A Trial in Burkina Faso Puts Sankara’s Legacy Back in the Spotlight

A Trial in Burkina Faso Puts Sankara’s Legacy Back in the Spotlight
A soldier walks past a poster of Thomas Sankara outside a bar that was attacked by al-Qaida-linked extremists in Ouagadougou, Burkina Faso, Jan. 17, 2016 (AP photo by Sunday Alamba).

OUAGADOUDOU, Burkina Faso—Dressed in green leopard-patterned fatigues, Gen. Gilbert Diendere was ready for battle in early November as he stood in the witness dock of a converted court room in Ouagadougou. Lawyers fired questions from all directions about his involvement in the assassination of Burkina Faso’s revolutionary president, Capt. Thomas Sankara, as well as eight of his bodyguards and four civilians on Oct. 15, 1987.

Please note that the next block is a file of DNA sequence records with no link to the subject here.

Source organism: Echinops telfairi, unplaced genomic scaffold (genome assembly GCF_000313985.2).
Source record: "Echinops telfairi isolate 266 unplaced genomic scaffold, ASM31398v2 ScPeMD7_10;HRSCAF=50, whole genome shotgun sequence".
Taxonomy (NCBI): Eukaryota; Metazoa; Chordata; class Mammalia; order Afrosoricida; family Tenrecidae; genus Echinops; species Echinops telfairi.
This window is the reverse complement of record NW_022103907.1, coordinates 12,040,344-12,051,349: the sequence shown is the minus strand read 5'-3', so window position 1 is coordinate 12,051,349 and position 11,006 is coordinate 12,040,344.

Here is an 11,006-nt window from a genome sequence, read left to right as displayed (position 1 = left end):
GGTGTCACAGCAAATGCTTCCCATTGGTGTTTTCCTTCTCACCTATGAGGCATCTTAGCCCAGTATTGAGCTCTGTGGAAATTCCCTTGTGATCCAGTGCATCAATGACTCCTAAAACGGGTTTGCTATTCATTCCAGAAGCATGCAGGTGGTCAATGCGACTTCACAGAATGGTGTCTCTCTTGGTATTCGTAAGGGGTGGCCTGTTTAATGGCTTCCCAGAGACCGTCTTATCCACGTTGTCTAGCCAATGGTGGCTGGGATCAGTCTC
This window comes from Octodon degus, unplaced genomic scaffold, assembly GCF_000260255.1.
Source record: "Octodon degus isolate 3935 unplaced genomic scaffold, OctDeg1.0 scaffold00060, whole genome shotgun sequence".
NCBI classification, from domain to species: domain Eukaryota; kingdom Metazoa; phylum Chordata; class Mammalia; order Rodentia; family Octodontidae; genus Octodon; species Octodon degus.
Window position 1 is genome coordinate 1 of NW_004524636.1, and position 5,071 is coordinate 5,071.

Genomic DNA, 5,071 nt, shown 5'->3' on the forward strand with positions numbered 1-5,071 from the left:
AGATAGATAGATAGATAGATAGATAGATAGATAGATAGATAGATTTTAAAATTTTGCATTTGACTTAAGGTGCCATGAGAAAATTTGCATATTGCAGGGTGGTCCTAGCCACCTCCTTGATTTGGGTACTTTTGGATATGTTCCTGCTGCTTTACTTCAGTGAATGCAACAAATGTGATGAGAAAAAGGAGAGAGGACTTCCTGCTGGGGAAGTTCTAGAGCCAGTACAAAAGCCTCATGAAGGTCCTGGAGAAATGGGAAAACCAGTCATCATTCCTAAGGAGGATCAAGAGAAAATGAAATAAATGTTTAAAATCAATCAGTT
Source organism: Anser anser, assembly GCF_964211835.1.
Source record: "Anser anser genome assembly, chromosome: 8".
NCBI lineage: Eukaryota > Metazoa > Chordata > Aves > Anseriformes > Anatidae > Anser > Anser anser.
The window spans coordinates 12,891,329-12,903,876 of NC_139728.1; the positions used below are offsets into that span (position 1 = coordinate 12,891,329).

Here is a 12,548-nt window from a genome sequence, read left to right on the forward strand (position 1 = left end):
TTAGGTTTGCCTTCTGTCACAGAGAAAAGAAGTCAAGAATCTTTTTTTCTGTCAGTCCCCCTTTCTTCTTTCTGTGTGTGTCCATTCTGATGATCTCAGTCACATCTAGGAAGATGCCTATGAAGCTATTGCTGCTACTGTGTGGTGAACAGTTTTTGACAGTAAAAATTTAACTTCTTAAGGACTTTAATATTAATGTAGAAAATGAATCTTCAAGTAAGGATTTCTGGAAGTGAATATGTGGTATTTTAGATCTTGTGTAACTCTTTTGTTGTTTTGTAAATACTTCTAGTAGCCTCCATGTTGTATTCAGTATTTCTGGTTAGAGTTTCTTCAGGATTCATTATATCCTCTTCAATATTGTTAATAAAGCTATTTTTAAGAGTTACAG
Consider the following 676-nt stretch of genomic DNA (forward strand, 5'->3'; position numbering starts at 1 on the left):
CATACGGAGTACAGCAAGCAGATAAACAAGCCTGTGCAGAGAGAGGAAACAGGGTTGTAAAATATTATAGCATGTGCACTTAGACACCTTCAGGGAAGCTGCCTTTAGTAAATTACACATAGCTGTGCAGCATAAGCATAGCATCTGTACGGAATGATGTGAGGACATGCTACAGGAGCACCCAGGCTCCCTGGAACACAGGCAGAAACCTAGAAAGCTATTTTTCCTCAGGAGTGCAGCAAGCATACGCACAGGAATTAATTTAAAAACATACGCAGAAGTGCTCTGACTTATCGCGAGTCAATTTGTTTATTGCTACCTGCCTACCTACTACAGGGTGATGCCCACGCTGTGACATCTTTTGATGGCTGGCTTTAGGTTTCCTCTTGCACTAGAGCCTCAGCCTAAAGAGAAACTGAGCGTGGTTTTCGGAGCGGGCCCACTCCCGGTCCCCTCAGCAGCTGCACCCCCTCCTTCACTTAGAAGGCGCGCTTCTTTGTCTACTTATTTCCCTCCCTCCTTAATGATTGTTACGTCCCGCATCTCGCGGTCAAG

Diendere, who has been accused of complicity in the killings, seemed to have an answer for all of them. He heard gunshots and saw Sankara’s dead body, he claimed, but didn’t see the shooter, echoing similar testimony from those among the 14 other men who now stand accused of participating in the assassination. 

Last week, Diendere also denied the testimony of a retired soldier named Abdrahamane Zetiyenga, who claims Diendere told him of plans to arrest Sankara on the day of his assassination and sent one of the other soldiers who has been charged with witness tampering to convince Zetiyenga to recant his testimony prior to the trial. 

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